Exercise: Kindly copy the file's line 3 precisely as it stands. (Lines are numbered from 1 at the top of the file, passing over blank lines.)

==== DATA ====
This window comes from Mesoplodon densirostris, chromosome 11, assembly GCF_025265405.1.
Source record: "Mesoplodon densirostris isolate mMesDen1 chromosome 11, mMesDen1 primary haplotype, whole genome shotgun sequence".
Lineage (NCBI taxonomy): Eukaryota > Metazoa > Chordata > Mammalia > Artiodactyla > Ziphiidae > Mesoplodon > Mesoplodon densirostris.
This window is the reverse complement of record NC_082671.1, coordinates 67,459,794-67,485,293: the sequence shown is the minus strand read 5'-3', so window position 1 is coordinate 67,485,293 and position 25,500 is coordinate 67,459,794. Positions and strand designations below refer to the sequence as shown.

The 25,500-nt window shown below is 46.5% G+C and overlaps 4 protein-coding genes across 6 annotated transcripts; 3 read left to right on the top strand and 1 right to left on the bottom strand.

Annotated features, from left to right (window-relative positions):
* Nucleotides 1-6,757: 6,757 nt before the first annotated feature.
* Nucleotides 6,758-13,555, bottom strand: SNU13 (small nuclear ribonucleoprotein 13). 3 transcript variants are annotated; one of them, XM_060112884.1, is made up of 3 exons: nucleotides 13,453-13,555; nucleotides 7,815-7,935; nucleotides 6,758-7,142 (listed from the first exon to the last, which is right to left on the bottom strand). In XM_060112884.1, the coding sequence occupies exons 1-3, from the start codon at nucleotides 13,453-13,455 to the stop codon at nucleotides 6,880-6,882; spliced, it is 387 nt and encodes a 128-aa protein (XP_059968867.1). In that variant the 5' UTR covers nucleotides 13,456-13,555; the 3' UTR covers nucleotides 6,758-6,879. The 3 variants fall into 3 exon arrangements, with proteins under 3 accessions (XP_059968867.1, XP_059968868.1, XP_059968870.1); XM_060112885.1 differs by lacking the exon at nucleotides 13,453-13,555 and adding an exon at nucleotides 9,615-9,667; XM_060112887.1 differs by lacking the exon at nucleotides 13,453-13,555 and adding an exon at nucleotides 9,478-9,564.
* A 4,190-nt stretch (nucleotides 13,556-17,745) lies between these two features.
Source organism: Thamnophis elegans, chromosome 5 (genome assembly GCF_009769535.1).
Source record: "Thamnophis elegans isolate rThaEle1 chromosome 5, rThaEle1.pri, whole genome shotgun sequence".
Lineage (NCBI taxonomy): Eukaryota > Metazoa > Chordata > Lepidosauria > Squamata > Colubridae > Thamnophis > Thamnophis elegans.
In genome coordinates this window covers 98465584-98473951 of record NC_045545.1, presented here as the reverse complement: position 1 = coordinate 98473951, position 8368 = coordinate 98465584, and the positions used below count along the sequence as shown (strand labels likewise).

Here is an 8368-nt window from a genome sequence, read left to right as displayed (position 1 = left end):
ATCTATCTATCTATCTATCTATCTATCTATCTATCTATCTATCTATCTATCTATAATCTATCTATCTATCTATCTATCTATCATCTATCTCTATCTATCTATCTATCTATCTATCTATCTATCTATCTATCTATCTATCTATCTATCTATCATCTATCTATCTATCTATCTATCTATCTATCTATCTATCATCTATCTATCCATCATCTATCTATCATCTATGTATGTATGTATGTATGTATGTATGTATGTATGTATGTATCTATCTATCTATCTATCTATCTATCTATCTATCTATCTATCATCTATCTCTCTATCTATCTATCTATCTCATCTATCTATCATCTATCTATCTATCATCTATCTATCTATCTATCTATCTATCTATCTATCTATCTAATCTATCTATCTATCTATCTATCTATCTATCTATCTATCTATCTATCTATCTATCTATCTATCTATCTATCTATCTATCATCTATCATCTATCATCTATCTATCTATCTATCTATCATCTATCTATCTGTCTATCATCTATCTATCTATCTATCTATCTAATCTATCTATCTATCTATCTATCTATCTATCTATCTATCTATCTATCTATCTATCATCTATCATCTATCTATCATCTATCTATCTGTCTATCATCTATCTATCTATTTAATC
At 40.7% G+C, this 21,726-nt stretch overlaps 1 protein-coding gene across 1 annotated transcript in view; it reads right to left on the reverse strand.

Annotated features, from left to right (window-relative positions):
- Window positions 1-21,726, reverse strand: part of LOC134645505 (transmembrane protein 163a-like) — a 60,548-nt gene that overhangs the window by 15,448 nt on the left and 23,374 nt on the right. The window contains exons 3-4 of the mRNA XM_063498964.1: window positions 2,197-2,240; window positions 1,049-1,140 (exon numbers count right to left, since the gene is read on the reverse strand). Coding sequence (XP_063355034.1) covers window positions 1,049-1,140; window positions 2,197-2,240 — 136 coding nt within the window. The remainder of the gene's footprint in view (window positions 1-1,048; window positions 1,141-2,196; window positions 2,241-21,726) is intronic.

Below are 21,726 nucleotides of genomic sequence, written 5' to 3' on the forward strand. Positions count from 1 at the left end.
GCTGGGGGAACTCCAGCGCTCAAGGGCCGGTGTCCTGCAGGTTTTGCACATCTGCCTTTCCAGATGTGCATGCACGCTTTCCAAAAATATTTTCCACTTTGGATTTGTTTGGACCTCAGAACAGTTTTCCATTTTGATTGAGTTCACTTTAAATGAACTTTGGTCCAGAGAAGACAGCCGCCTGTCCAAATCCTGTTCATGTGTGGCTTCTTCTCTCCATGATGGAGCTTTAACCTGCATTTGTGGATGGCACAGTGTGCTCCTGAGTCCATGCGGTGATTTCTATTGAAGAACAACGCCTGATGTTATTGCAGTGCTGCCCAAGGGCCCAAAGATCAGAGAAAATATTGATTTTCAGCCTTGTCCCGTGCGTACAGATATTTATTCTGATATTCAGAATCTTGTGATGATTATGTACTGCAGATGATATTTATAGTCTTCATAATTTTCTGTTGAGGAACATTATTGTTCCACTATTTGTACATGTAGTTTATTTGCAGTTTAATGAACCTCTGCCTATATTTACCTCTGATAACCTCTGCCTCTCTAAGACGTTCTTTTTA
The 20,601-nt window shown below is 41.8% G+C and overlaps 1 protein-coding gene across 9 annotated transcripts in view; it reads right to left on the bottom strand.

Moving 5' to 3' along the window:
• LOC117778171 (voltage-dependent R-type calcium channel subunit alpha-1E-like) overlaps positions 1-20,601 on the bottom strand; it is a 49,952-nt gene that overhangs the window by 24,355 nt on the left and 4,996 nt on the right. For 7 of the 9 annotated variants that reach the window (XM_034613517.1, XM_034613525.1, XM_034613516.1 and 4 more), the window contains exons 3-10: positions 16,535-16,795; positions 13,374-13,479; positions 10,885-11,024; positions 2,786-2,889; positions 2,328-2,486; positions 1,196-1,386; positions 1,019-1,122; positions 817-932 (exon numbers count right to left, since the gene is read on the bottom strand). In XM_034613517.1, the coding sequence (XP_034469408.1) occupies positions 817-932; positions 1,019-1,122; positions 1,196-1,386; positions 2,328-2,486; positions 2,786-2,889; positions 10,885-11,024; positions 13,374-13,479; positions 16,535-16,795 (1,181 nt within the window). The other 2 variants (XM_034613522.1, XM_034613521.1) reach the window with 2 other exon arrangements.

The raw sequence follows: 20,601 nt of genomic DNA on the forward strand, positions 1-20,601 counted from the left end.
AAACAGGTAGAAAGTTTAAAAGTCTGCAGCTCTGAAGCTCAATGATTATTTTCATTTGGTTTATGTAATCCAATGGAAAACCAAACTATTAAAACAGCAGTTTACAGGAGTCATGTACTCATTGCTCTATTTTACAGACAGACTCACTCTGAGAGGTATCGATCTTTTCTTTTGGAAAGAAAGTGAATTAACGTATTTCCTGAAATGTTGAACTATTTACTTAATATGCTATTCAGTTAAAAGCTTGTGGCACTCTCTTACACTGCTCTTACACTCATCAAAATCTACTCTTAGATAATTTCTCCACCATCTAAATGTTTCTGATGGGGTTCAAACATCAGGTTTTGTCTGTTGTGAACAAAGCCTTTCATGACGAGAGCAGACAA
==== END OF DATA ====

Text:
Lineage (NCBI taxonomy): Eukaryota > Metazoa > Chordata > Mammalia > Artiodactyla > Ziphiidae > Mesoplodon > Mesoplodon densirostris.